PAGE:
b2ap3_thumbnail_risks_of_shadow_it_400.jpgImplementing proper IT solutions is challenging for the average SMB, and it’s difficult without the aid of a proper IT department. Organizations that can’t afford a full in-house IT department sometimes resort to less savory methods of managing their technology, which can be dangerous for business continuity, data storage compliance, and security.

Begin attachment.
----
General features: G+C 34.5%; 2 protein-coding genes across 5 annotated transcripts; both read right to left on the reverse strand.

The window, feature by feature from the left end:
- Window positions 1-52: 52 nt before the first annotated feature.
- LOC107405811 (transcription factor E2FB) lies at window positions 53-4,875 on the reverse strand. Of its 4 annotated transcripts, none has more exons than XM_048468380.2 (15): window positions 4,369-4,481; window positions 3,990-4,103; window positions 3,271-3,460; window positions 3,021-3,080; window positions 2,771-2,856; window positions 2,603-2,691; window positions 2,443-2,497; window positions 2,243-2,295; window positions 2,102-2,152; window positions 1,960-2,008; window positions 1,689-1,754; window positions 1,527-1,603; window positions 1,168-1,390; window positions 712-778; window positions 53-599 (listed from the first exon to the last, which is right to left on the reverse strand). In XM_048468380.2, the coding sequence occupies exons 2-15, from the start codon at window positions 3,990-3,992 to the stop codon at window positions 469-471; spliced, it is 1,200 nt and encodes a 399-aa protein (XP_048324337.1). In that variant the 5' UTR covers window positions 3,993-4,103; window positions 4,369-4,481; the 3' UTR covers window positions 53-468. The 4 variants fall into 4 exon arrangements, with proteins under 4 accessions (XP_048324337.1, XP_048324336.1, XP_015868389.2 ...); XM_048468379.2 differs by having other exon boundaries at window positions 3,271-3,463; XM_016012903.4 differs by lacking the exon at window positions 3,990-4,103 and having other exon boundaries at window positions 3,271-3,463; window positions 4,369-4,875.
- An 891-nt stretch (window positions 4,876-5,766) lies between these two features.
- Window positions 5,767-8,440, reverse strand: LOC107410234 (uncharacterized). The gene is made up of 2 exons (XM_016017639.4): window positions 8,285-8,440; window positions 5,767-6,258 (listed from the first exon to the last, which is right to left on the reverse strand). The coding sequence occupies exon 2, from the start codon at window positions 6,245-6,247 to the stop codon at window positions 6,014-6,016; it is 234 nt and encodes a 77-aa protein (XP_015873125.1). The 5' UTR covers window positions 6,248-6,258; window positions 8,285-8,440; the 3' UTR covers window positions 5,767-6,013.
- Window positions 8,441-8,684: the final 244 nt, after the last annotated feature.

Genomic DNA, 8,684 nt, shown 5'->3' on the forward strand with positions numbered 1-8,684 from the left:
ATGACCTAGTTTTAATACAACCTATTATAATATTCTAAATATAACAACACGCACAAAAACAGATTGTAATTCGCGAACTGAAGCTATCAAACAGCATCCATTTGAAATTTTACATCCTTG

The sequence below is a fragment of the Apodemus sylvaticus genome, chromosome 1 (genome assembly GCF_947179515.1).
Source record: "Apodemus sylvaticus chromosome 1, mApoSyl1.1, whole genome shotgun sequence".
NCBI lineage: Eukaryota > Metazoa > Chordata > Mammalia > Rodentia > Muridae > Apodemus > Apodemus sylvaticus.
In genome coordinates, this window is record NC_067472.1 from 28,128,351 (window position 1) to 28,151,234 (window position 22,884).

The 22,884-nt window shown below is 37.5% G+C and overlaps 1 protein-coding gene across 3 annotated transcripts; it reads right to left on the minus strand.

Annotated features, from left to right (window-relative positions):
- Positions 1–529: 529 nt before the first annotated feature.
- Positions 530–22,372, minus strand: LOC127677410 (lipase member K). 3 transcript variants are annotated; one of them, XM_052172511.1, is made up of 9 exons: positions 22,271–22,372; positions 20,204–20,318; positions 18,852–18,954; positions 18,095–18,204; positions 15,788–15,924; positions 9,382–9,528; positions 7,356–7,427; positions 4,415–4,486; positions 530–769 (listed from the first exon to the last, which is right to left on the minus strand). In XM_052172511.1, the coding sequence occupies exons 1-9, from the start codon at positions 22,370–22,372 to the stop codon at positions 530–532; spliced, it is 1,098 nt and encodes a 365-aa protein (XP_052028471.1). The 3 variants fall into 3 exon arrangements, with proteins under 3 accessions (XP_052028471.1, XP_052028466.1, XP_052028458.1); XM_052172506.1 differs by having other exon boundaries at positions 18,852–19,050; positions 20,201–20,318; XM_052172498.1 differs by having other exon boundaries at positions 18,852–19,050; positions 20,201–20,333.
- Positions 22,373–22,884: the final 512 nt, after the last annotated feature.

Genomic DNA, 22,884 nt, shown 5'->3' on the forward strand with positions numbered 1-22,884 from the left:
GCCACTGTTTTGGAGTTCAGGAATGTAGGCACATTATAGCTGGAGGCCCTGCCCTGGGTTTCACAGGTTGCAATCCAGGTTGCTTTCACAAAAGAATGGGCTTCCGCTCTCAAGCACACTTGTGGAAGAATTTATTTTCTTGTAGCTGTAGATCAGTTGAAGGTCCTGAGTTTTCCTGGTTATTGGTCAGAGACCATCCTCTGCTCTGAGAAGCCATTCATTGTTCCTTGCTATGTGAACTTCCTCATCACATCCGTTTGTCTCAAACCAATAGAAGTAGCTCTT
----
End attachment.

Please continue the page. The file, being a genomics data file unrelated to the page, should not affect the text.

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How a Hacker Could Potentially Assassinate a Hospital Patient

b2ap3_thumbnail_hack_threats_400.jpgWhenever hackers show themselves, they always spell trouble. Whether it’s stealing credentials or completely taking over someone’s computer, a hacker has a plethora of targets and methods that can be irritating for the average PC user, or business executive. In fact, hackers are so crafty that they can even hack into hospital equipment.